That hasn't been my impression.
When clearly my impression differs to yours, and I am not the only one.
Lot's of people like Tyler Rogoway too. . . It's not my board, post what you want. More often than not, when I've seen space topics at ArsT, it's been a combination of "ye Gods" and eye-rolls. YMMV
 

sferrin

CLEARANCE: Above Top Secret
Senior Member
Joined
Jun 3, 2011
Messages
11,629
Reaction score
121
Flyaway said:
NASA announces target date for first SpaceX Crew Dragon flight

SpaceX is targeting Jan. 7 for launch of its first Crew Dragon commercial ferry ship on an unpiloted test flight to the International Space Station, NASA announced Wednesday, a major milestone in the agency’s drive to end its sole reliance on Russian Soyuz crew ships for carrying astronauts to orbit.
Will be glad when both them and Boeing have their first flights out of the way.
 

TomcatViP

Hellcat
Senior Member
Joined
Feb 12, 2017
Messages
757
Reaction score
20
January 7 is right after new year eve. I wonder if NASA will then be there to spy on SpaceX's employee for their blood level of Champagne. When you'll raise your glass at the end of the countdown guys, make sure it's filled with orange juice.
 

Archibald

CLEARANCE: Top Secret
Senior Member
Joined
Jun 6, 2006
Messages
2,212
Reaction score
29
We are living interesting times, really. Saint Elon says three words on Twitter (screw that thing name and spelling) and all of sudden, both Ars Technica and NASAspaceflight.com erupts in never-ending discussions.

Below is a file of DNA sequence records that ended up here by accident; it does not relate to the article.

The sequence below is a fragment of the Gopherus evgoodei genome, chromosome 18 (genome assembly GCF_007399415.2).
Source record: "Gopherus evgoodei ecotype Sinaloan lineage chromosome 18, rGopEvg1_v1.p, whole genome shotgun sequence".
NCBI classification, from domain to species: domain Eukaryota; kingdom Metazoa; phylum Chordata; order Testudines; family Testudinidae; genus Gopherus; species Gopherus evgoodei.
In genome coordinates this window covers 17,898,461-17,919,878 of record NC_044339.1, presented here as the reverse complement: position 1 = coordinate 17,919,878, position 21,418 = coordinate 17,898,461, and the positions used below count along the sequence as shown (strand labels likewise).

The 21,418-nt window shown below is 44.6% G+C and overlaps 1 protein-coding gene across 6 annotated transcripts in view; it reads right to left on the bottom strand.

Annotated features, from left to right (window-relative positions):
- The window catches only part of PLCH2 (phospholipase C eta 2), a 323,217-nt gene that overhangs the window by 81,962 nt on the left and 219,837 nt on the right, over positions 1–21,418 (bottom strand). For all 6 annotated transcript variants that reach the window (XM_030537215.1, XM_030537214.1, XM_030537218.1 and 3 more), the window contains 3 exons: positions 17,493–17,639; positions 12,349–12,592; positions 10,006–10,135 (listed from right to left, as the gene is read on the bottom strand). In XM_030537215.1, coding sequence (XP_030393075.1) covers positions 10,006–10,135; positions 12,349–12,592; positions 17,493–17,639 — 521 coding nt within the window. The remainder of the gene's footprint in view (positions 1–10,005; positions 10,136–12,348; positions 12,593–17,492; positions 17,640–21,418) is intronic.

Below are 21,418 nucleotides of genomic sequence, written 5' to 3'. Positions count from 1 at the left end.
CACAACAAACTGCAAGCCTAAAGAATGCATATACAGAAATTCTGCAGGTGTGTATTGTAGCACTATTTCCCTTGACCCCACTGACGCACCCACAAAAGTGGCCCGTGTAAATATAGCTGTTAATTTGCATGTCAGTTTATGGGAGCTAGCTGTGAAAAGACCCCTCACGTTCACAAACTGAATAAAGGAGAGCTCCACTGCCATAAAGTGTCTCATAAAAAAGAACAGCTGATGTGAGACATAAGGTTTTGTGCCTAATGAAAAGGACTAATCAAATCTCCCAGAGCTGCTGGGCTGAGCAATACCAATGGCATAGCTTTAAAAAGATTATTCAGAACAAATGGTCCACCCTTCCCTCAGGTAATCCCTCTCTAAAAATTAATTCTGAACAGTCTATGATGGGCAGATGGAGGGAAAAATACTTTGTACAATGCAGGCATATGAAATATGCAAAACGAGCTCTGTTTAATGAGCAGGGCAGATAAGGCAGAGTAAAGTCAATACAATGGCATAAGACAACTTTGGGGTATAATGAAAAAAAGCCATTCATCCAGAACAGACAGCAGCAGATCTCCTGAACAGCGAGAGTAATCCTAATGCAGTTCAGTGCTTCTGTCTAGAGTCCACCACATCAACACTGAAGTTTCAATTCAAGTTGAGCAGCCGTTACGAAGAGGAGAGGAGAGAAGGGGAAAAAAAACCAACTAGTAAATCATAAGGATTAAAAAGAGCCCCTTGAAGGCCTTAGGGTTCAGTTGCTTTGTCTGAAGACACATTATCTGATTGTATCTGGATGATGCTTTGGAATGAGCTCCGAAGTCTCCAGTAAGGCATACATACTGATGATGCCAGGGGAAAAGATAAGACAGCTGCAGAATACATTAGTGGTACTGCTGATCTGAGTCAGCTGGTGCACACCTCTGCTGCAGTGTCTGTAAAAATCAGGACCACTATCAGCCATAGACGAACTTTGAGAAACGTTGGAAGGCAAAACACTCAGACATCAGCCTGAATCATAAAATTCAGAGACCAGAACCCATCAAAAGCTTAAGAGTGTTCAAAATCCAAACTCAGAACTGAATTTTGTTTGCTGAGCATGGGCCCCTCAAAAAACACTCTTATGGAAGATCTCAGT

sferrin

CLEARANCE: Above Top Secret
Senior Member
Joined
Jun 3, 2011
Messages
11,629
Reaction score
121
Archibald said:
We are living interesting times, really. Saint Elon says three words on Twitter (screw that thing name and spelling) and all of sudden, both Ars Technica and NASAspaceflight.com erupts in never-ending discussions.
Lot of jealous rage directed at Elon Musk. He didn't just upset the apple cart WRT spaceflight, he set the thing on fire after.
 

SteveO

CLEARANCE: Secret
Joined
Jun 24, 2007
Messages
360
Reaction score
1
Any guesses out there what the "delightfully counter-intuitive" redesign will look like?

I'm thinking of the following possibilities -

1) the payload has been moved from the nose to the centre or base and fuel is moved to the nose.

2) it will land nose down via thrust reverser buckets or a raptor engine facing forward ;D
 

Moose

CLEARANCE: Top Secret
Senior Member
Joined
Jul 4, 2010
Messages
983
Reaction score
13
SteveO said:
Any guesses out there what the "delightfully counter-intuitive" redesign will look like?

I'm thinking of the following possibilities -

1) the payload has been moved from the nose to the centre or base and fuel is moved to the nose.

2) it will land nose down via thrust reverser buckets or a raptor engine facing forward ;D
Over on NSF, there's some momentum behind the notion that the upper stage engines have been moved so that it will land belly-first instead of tail-first, with the booster stage taking all or nearly all the way to orbit to compensate for the less-ideal orientation. I don't see any real supporting evidence from Elon or other SpaceX denizens so it may just be out of control speculation. There's also been talk about the nose becoming more blunt with an aerospike or something like it to compensate for the increased drag.